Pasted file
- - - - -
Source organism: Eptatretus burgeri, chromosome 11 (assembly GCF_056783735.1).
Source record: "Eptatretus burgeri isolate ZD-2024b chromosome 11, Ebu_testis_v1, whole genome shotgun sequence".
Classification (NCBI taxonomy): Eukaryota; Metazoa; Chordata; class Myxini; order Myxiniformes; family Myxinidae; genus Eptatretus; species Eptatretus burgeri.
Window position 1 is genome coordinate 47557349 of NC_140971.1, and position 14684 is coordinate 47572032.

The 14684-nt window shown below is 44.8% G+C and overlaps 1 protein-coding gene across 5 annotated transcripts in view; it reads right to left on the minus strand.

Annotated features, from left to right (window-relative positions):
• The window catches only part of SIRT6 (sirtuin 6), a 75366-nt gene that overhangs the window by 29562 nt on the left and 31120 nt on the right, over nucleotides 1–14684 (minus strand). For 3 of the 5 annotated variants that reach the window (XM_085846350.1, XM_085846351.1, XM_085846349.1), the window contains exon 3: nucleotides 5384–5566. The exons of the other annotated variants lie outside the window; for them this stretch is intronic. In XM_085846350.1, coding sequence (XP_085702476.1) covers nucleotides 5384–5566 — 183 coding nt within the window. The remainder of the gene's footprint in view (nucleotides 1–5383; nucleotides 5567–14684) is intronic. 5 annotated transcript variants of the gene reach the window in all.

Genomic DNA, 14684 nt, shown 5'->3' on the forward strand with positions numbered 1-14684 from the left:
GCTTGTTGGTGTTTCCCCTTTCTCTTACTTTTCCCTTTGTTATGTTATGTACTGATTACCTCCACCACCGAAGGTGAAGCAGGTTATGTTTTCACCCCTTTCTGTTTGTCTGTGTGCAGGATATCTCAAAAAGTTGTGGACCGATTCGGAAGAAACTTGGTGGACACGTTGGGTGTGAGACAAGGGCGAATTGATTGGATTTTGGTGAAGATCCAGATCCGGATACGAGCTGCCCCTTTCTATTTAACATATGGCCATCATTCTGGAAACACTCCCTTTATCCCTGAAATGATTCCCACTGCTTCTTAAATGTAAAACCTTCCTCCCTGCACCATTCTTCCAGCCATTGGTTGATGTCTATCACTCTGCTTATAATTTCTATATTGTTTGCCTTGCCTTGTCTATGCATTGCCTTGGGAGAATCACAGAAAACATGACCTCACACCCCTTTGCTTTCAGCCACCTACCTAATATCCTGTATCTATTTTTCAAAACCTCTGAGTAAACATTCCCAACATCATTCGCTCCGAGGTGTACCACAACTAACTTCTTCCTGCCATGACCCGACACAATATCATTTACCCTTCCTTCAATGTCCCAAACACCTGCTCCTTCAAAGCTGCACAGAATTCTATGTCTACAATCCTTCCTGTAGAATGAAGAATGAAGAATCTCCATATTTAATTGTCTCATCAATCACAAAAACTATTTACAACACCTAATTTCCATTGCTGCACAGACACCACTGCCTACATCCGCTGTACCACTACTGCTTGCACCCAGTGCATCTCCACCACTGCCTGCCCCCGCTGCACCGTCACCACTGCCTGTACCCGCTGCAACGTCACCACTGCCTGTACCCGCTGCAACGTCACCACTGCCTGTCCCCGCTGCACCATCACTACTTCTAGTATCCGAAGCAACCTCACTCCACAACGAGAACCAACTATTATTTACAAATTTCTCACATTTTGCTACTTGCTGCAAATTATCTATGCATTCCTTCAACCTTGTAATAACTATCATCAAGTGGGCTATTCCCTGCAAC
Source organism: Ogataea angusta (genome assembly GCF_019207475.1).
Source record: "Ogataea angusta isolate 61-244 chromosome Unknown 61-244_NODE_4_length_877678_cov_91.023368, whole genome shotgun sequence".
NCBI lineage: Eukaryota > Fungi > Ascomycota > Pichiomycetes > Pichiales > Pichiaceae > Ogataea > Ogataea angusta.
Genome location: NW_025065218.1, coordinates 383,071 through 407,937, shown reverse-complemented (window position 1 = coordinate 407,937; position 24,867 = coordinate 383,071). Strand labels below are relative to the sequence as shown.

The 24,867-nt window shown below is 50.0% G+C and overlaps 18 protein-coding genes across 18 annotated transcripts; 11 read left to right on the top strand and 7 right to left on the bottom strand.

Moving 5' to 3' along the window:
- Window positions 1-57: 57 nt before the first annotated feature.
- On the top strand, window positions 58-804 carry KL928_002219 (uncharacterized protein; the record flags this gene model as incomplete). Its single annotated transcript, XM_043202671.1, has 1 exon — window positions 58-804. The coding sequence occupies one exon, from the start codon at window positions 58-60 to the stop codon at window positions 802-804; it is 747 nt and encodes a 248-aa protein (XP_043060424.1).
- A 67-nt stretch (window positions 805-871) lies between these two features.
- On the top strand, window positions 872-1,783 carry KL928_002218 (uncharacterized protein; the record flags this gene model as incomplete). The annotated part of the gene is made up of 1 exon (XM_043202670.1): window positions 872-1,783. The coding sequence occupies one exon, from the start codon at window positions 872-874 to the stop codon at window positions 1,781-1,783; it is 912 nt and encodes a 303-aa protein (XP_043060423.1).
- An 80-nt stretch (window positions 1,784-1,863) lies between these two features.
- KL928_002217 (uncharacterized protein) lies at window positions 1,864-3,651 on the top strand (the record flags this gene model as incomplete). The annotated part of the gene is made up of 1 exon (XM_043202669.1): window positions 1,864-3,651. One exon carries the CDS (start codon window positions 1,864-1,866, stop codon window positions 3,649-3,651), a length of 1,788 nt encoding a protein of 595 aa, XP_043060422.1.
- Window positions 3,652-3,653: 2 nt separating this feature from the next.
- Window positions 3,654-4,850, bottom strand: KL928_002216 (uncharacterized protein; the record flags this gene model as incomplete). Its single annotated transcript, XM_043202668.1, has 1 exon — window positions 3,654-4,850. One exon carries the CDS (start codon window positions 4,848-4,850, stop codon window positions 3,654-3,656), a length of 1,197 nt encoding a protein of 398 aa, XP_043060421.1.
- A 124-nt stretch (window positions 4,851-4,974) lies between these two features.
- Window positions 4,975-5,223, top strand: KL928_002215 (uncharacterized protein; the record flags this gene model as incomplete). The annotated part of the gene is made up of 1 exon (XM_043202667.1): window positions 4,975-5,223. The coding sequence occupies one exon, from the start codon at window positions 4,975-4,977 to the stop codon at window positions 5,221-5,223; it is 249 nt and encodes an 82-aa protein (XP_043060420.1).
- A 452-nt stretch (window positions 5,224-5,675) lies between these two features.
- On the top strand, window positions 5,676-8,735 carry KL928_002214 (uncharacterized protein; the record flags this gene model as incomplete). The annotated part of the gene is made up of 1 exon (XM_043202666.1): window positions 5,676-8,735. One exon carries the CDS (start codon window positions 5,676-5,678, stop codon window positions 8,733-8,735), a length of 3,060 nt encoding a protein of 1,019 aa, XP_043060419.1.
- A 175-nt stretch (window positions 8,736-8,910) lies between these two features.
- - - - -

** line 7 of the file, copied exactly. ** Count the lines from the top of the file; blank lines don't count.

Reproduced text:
• The window catches only part of SIRT6 (sirtuin 6), a 75366-nt gene that overhangs the window by 29562 nt on the left and 31120 nt on the right, over nucleotides 1–14684 (minus strand). For 3 of the 5 annotated variants that reach the window (XM_085846350.1, XM_085846351.1, XM_085846349.1), the window contains exon 3: nucleotides 5384–5566. The exons of the other annotated variants lie outside the window; for them this stretch is intronic. In XM_085846350.1, coding sequence (XP_085702476.1) covers nucleotides 5384–5566 — 183 coding nt within the window. The remainder of the gene's footprint in view (nucleotides 1–5383; nucleotides 5567–14684) is intronic. 5 annotated transcript variants of the gene reach the window in all.